My wife and I have three kids who are all adults now. Two are married and one is a sophomore in college. So parents of younger kids often ask for any advice we might have. After some thought, I believe my wife and I do have some good advice for new parents.
Let me be very clear that we’re not experts and don’t pretend to be qualified to share parenting tips. But we do like to share the things we’d do all over again because they just paid such big dividends in our family.
So I will share three.
First, we would let our kids tear down our fences to build their own fences.
As parents, we establish boundaries—that’s what I mean by fences. And from day one, our kids are eyeing those boundaries. They want to tear them down, make their own decisions, and make their own boundaries.
The problem is, that’s scary as heck for us as parents, especially when our kids become teenagers. So we don’t let them have that freedom, and we keep making way too many decisions for them. But our kids will become wise as we give them the freedom to make their own choices under our watchful eye, not just after they leave home.
To put this into practice in our family, we told our kids that we consider them an “official” adult at 12 years old. Not when they get their driver’s license at 16, or when they’re a legal adult at 18.
At that point, we began to let them make every possible decision: when to go to bed, how to get themselves up in the morning, what movies to watch, how they will stay on top of homework. And that continued through high school. They decided how they would pay for a car, what parameters to set for screen time, how they would protect themselves against the pitfalls of pornography, and what boundaries to set in their dating and friendships.
Now, tearing down a fence is different from falling off a cliff. So there are limits. I’m not advocating for a free-for-all. But let’s not rob our kids of decision-making wisdom just because we’re afraid they’ll fall off the cliff.
This leads to the next thing we’d do all over again.
We would do whatever it takes to keep our kids talking.
We learned that we can work through anything together if we can Just. Keep. Them. Talking.
Our kids are just like us. We can make wise decisions and can work through anything if we talk it out, allowing others to offer the right kind of input.
Our oldest son is now a passionate follower of Christ, but for two years in high school he wondered if God might be a fable. We spent countless hours shooting baskets in the driveway as he talked it over, and over, and over.
Our daughter ended up in a long-term relationship in high school with the guy who is now her wonderful husband. At the time, you can bet we had some things to talk about! And it all paid off because they conducted themselves in such an honorable manner.
Our youngest son learned some tough lessons about which friendships to build (and avoid) during high school. Now he’s putting those lessons into practice on a university campus.
Getting our kids to talk is really more about us than about them. They need to know we’ll never think less of them. We can’t overreact in those first moments of trust or when trust is broken and we do have to lovingly confront. We can’t always give the answers, but we can always listen in a way that shows we love them.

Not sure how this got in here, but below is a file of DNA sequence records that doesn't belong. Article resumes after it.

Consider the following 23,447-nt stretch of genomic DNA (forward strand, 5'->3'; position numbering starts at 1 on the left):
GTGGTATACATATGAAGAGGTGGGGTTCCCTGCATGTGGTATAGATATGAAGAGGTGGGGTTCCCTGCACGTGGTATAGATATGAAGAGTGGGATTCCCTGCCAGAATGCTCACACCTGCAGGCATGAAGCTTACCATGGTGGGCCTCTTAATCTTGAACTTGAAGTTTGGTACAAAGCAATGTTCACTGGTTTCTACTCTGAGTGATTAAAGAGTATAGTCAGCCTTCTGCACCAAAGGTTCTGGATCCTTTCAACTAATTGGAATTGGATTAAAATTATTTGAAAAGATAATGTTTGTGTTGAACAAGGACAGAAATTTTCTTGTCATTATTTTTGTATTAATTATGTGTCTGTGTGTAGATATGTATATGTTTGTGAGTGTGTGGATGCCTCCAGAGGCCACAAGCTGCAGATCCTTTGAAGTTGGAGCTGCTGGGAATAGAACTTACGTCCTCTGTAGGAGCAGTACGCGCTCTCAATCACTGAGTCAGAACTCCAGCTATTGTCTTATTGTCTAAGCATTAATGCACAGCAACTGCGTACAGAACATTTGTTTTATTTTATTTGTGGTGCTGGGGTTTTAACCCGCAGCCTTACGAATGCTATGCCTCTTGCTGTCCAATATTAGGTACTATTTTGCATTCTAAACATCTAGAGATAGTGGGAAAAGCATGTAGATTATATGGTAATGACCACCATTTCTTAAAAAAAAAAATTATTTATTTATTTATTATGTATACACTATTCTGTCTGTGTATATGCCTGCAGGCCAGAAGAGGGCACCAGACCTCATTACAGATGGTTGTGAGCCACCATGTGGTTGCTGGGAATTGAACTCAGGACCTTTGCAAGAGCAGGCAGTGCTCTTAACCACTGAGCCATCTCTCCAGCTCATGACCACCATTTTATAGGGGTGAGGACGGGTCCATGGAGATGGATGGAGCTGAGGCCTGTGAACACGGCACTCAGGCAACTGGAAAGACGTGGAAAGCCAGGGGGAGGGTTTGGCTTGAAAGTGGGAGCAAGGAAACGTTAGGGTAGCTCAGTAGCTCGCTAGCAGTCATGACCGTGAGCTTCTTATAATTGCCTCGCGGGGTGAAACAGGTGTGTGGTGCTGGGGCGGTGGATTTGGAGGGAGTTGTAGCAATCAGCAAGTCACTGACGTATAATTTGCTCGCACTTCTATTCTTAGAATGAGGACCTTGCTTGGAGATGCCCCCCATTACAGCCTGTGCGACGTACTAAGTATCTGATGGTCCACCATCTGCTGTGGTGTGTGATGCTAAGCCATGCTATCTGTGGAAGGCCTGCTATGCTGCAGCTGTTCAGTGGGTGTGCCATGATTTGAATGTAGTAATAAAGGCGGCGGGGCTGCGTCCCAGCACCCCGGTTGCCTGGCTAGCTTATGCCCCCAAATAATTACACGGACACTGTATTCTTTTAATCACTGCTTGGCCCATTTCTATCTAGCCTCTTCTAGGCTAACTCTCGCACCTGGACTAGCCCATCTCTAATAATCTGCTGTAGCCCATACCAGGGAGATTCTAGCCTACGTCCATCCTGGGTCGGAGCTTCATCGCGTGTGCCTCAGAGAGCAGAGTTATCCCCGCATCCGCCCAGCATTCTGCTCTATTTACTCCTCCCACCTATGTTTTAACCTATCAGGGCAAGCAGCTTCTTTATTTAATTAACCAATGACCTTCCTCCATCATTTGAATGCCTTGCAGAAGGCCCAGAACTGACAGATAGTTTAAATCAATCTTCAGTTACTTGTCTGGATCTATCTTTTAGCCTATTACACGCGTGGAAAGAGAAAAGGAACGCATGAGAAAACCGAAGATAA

Finally, the third thing we’d do again is make the most of unexpected moments.
No matter how much we plan things out, the most important moments as a family are the ones that come out of nowhere. The conversations that catch you by surprise. Pulling together to solve a problem or work through a conflict. Or just fun, unexpected, experiences that create these powerful shared memories.
The question is whether we’ll slow things down and make the most of them.
We discovered, quite by accident, that our yearly family camping trip created space for the best unexpected moments to happen. Great memories like getting caught in a snowstorm in the tent, or making spoofs of the Old Spice Man commercials. Long conversations around the fire under the stars.
Or working through challenges together. No joke, I think the biggest fight two of our kids ever got into was when our daughter went nuts on her brother because he wouldn’t stop farting in the car on a road trip.
What is so special about these moments? It is because shared experiences, especially when there’s emotion or vulnerability involved, form the deepest trust. In fact, all of this is really about building trust.
If members of a family lack trust in each other, they will spend their energy protecting their own interests. There won’t be any energy left for working together.
But if there’s trust and respect, we’re then on the same team, and it’s us against the world instead of you against me. When it’s us against the world, there’s almost nothing that can stop us.
Of course, there are no guarantees that our kids will make wise decisions all along the way, even when we do build trust and keep them talking. Ultimately, we have to trust that God loves our kids more than we do, and He will take care of them just like he’s taken care of us.
So, let’s commit to building trust with our kids as they walk into adulthood. Let’s give them space to build their own fences so they know how to make wise decisions as adults. Let’s help them feel it’s safe to keep talking so they don’t have to figure things out alone. And let’s slow down to make the most of the unexpected moments where the magic often happens.